Not only is Hurricane Ophelia a storm which appears to respect international boundaries, but it's also odd for another reason.
It feels as though there has been an endless run of hurricanes, and that's because there sort of has been.
Hurricane Ophelia is the 10th consecutive Atlantic hurricane, a pattern which was inaugurated with Hurricane Franklin in mid August.
According to meteorologist Philip Klotbach, the last time there was such a chain of occurred in 1893.
Yet the oddest part of Hurricane Ophelia is where she developed, in the middle of the Atlantic Ocean.
In normal circumstances, warm water from the ocean rises, and is replaced by cold air, and resulting, rising condensation causes huge storm clouds to form.
The warm water factor common to most hurricanes means they usually begin over tropical areas, which the Atlantic Ocean is not.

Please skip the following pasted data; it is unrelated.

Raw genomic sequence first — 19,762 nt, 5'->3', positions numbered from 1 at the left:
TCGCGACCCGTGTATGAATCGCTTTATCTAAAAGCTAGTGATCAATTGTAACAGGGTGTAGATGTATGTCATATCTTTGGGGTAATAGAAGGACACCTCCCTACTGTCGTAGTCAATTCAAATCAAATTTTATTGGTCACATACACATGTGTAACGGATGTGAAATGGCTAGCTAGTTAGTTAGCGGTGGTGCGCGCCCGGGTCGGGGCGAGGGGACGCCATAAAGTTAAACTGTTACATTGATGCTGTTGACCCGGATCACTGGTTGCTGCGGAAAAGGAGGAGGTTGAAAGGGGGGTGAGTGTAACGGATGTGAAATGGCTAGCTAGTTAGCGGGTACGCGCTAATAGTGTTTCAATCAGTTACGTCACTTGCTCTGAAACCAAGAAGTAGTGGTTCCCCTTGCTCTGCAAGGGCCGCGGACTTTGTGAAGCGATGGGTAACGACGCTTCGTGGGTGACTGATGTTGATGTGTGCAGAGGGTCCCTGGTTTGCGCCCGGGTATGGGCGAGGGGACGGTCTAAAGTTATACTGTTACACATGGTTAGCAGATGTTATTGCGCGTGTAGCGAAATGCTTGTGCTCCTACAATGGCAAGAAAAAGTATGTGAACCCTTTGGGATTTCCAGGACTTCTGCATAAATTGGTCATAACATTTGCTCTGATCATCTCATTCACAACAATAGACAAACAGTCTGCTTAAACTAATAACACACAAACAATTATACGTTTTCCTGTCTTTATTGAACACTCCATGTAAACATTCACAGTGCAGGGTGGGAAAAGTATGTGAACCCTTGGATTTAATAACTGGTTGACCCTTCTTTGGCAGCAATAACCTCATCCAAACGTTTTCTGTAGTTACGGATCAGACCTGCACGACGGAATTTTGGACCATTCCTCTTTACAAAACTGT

When they do develop, it's rare one survives long enough to make landfall. Ophelia formed in a place in the Atlantic where hurricanes usually end their life span.
Moreover, most Hurricanes then head towards the American continents, North and South, rather than off towards Europe as Hurricane Ophelia has done.
According to Popular Science, Ophelia formed because of a 'persistent low-pressure' system and then slowly developed tropical characteristics.
This was only possible due to a favourable environment, and the development into a tropical cyclone took place at slower pace than happens in warmer waters.
Although the storm is unprecedented in the British Isles, it is not a record breaking category one hurricane like the recent ones to ravage the Caribbean and south eastern United States.
So why did it form in this weird place? Popular Science suggests that the extreme difference in temperature between the ice cold upper and tepid lower atmosphere have made up for the lack of warm water below.